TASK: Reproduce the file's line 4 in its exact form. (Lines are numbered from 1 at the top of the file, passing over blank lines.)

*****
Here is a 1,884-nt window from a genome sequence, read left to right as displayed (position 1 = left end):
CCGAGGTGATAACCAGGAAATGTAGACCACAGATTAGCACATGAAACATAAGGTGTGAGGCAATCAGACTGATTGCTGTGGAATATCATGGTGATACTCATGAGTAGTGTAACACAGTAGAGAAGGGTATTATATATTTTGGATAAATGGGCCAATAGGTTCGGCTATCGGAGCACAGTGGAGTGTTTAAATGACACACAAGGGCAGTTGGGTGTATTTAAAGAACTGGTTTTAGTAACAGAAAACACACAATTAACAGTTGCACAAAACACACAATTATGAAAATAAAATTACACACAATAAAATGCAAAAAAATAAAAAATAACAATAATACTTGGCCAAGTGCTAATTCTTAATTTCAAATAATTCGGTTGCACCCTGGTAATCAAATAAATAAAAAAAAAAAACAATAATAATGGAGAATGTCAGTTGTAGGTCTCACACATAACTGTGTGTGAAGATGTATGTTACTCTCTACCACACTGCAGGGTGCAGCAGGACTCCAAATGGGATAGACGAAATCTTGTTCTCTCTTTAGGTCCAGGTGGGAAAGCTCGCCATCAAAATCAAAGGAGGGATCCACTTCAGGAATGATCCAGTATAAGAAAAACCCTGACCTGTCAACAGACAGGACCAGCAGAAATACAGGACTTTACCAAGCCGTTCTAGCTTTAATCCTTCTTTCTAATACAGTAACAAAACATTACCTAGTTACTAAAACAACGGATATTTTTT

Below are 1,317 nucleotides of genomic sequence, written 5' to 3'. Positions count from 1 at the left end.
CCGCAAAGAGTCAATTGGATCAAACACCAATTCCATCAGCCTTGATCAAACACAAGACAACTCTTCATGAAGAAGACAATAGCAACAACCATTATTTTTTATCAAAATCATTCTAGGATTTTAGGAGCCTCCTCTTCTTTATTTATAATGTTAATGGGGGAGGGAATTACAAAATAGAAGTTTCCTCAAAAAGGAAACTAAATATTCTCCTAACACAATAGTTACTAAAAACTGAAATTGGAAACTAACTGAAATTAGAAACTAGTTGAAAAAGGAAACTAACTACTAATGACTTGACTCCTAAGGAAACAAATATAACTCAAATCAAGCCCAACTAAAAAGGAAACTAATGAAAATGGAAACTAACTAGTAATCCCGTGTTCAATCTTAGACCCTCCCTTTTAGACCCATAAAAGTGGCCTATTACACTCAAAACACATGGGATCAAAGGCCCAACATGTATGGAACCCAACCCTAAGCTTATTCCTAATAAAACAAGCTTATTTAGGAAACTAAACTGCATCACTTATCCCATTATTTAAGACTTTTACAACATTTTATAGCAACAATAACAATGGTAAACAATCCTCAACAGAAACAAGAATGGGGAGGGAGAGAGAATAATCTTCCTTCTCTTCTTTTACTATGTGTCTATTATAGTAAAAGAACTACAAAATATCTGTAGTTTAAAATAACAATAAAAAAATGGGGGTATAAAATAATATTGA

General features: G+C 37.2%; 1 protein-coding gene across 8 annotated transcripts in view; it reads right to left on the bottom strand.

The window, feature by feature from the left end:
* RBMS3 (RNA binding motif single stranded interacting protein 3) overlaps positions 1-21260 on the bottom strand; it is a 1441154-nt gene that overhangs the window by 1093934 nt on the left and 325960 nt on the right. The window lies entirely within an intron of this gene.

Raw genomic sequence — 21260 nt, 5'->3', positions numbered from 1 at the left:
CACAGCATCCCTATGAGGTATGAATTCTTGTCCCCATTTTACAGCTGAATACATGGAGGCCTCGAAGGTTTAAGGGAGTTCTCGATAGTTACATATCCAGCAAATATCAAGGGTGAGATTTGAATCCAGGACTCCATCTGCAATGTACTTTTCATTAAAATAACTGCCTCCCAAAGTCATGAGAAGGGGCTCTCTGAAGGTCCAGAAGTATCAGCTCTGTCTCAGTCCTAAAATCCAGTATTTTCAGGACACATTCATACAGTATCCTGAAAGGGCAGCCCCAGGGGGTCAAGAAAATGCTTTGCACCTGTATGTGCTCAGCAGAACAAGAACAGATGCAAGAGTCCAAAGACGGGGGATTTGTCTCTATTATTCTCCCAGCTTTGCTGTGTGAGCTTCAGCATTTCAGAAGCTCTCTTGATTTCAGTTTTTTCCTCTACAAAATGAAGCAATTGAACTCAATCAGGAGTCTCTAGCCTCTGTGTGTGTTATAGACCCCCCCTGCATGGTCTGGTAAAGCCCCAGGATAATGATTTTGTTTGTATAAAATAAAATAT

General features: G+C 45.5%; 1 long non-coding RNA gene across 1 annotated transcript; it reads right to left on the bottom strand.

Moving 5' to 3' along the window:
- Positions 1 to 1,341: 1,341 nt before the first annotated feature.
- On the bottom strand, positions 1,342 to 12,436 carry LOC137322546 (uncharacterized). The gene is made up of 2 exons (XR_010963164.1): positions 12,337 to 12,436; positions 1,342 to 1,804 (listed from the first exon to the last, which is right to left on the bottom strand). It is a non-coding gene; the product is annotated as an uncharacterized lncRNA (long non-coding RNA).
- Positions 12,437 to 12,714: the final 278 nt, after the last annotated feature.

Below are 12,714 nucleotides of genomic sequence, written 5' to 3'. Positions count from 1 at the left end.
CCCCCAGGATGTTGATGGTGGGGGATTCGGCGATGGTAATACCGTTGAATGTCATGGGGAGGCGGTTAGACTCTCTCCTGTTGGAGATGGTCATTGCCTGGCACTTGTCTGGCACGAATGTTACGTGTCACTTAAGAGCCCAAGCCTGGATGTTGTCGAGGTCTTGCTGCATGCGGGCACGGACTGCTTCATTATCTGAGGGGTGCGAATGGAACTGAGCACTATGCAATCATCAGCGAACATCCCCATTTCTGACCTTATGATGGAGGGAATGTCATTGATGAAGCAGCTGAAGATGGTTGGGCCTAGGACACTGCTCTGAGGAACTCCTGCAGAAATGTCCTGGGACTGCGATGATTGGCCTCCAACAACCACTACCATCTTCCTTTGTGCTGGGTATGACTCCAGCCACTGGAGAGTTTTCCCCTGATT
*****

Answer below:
CCGCAAAGAGTCAATTGGATCAAACACCAATTCCATCAGCCTTGATCAAACACAAGACAACTCTTCATGAAGAAGACAATAGCAACAACCATTATTTTTTATCAAAATCATTCTAGGATTTTAGGAGCCTCCTCTTCTTTATTTATAATGTTAATGGGGGAGGGAATTACAAAATAGAAGTTTCCTCAAAAAGGAAACTAAATATTCTCCTAACACAATAGTTACTAAAAACTGAAATTGGAAACTAACTGAAATTAGAAACTAGTTGAAAAAGGAAACTAACTACTAATGACTTGACTCCTAAGGAAACAAATATAACTCAAATCAAGCCCAACTAAAAAGGAAACTAATGAAAATGGAAACTAACTAGTAATCCCGTGTTCAATCTTAGACCCTCCCTTTTAGACCCATAAAAGTGGCCTATTACACTCAAAACACATGGGATCAAAGGCCCAACATGTATGGAACCCAACCCTAAGCTTATTCCTAATAAAACAAGCTTATTTAGGAAACTAAACTGCATCACTTATCCCATTATTTAAGACTTTTACAACATTTTATAGCAACAATAACAATGGTAAACAATCCTCAACAGAAACAAGAATGGGGAGGGAGAGAGAATAATCTTCCTTCTCTTCTTTTACTATGTGTCTATTATAGTAAAAGAACTACAAAATATCTGTAGTTTAAAATAACAATAAAAAAATGGGGGTATAAAATAATATTGA